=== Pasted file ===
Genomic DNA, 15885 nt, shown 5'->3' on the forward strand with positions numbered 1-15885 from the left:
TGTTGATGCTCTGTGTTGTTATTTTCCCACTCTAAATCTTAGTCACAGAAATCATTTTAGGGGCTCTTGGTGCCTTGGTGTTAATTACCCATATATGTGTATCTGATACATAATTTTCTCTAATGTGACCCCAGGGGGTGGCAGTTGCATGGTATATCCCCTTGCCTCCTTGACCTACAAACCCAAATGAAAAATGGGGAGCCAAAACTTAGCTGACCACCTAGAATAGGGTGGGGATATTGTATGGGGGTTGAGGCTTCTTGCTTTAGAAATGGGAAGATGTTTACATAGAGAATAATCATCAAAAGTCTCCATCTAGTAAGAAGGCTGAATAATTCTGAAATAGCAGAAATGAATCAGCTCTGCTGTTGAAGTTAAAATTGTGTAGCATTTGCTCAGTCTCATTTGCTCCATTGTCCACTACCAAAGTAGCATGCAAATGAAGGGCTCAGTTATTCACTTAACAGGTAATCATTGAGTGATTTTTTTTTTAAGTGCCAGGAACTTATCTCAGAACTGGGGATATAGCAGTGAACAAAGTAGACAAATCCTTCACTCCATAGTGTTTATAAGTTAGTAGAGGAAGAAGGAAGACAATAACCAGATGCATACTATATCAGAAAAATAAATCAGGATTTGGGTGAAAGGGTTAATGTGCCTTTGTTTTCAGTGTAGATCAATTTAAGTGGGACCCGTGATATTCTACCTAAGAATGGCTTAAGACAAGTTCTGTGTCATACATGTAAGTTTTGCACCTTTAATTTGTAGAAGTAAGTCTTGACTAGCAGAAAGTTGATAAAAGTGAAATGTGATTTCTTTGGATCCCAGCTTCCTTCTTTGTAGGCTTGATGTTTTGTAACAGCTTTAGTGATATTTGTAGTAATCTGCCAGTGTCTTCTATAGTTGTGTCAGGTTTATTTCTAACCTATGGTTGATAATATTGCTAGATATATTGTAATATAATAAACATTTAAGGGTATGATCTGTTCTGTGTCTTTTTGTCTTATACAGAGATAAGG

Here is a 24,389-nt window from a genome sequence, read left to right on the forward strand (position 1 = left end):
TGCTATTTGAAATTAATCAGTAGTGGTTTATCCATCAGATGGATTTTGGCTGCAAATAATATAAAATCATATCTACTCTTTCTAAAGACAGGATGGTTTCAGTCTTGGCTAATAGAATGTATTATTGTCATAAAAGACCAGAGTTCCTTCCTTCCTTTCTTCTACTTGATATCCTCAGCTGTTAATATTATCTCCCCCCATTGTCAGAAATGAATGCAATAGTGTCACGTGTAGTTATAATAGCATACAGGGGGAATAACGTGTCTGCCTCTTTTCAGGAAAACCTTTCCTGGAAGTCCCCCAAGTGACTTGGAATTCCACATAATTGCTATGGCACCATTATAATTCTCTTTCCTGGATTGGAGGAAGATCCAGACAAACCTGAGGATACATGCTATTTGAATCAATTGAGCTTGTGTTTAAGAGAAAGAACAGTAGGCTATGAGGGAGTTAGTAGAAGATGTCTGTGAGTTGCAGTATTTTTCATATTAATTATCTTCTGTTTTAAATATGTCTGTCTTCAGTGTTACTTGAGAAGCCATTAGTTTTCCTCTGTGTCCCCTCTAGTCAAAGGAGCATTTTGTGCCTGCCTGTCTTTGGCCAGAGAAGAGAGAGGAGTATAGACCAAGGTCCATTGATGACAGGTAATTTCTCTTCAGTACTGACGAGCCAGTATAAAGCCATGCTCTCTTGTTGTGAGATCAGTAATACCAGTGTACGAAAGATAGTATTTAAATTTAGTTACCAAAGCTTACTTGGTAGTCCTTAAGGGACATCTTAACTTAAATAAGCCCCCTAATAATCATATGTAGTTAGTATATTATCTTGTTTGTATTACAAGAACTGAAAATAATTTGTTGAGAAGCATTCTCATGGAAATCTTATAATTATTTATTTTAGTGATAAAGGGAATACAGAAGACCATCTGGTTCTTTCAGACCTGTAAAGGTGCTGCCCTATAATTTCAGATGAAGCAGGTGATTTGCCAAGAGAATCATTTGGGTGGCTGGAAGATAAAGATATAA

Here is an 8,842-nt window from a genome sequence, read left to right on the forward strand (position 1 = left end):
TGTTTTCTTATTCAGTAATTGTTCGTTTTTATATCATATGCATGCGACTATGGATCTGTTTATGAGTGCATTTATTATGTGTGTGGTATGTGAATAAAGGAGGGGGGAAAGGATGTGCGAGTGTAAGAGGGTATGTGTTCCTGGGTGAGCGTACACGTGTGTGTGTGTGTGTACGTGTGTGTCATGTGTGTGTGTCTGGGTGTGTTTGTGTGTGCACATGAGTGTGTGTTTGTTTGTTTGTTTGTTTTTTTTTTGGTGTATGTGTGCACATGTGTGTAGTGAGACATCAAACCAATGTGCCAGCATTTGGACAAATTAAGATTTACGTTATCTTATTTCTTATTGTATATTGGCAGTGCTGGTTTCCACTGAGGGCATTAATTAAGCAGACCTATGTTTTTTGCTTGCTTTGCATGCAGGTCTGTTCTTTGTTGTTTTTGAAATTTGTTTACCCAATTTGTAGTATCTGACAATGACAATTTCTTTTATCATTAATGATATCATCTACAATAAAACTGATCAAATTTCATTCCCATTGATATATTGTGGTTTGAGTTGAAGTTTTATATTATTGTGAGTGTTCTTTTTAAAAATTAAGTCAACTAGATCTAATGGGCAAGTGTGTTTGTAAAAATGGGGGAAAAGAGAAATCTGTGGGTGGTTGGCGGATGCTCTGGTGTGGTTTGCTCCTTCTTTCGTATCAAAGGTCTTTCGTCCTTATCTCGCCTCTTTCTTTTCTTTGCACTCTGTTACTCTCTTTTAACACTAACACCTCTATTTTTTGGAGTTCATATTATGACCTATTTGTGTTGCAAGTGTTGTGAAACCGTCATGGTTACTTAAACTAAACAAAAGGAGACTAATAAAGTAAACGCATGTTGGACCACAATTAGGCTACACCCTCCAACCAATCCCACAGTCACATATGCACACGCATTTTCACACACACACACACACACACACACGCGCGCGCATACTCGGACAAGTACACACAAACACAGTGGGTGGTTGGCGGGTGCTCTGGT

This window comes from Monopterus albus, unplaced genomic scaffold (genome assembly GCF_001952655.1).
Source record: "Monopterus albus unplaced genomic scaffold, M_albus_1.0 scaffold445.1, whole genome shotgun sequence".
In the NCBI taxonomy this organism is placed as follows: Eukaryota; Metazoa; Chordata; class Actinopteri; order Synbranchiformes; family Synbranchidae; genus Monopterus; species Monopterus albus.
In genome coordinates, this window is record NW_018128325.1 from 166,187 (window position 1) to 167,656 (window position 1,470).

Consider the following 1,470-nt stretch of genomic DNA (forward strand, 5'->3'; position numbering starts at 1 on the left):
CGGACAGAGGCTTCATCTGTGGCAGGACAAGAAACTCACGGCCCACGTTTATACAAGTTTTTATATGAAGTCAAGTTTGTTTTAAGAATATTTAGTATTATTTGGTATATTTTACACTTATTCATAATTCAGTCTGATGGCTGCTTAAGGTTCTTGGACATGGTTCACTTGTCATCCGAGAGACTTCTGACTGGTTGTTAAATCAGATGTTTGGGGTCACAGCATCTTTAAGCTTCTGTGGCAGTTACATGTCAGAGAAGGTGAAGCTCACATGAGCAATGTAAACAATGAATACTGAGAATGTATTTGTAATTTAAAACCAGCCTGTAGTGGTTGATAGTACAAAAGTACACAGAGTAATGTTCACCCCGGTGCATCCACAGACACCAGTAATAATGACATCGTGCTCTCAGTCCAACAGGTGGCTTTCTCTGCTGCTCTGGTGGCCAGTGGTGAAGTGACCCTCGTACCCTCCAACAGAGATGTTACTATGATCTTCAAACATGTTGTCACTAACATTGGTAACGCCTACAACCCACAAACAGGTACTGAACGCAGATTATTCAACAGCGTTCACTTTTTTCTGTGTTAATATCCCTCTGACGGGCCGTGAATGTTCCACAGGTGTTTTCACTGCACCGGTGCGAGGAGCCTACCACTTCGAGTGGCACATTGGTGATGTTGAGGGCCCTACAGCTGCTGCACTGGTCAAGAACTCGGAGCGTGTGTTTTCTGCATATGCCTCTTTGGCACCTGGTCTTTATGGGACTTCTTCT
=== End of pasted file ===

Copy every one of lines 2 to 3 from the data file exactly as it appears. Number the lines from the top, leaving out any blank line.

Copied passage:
TGTTGATGCTCTGTGTTGTTATTTTCCCACTCTAAATCTTAGTCACAGAAATCATTTTAGGGGCTCTTGGTGCCTTGGTGTTAATTACCCATATATGTGTATCTGATACATAATTTTCTCTAATGTGACCCCAGGGGGTGGCAGTTGCATGGTATATCCCCTTGCCTCCTTGACCTACAAACCCAAATGAAAAATGGGGAGCCAAAACTTAGCTGACCACCTAGAATAGGGTGGGGATATTGTATGGGGGTTGAGGCTTCTTGCTTTAGAAATGGGAAGATGTTTACATAGAGAATAATCATCAAAAGTCTCCATCTAGTAAGAAGGCTGAATAATTCTGAAATAGCAGAAATGAATCAGCTCTGCTGTTGAAGTTAAAATTGTGTAGCATTTGCTCAGTCTCATTTGCTCCATTGTCCACTACCAAAGTAGCATGCAAATGAAGGGCTCAGTTATTCACTTAACAGGTAATCATTGAGTGATTTTTTTTTTAAGTGCCAGGAACTTATCTCAGAACTGGGGATATAGCAGTGAACAAAGTAGACAAATCCTTCACTCCATAGTGTTTATAAGTTAGTAGAGGAAGAAGGAAGACAATAACCAGATGCATACTATATCAGAAAAATAAATCAGGATTTGGGTGAAAGGGTTAATGTGCCTTTGTTTTCAGTGTAGATCAATTTAAGTGGGACCCGTGATATTCTACCTAAGAATGGCTTAAGACAAGTTCTGTGTCATACATGTAAGTTTTGCACCTTTAATTTGTAGAAGTAAGTCTTGACTAGCAGAAAGTTGATAAAAGTGAAATGTGATTTCTTTGGATCCCAGCTTCCTTCTTTGTAGGCTTGATGTTTTGTAACAGCTTTAGTGATATTTGTAGTAATCTGCCAGTGTCTTCTATAGTTGTGTCAGGTTTATTTCTAACCTATGGTTGATAATATTGCTAGATATATTGTAATATAATAAACATTTAAGGGTATGATCTGTTCTGTGTCTTTTTGTCTTATACAGAGATAAGG

Here is a 24,389-nt window from a genome sequence, read left to right on the forward strand (position 1 = left end):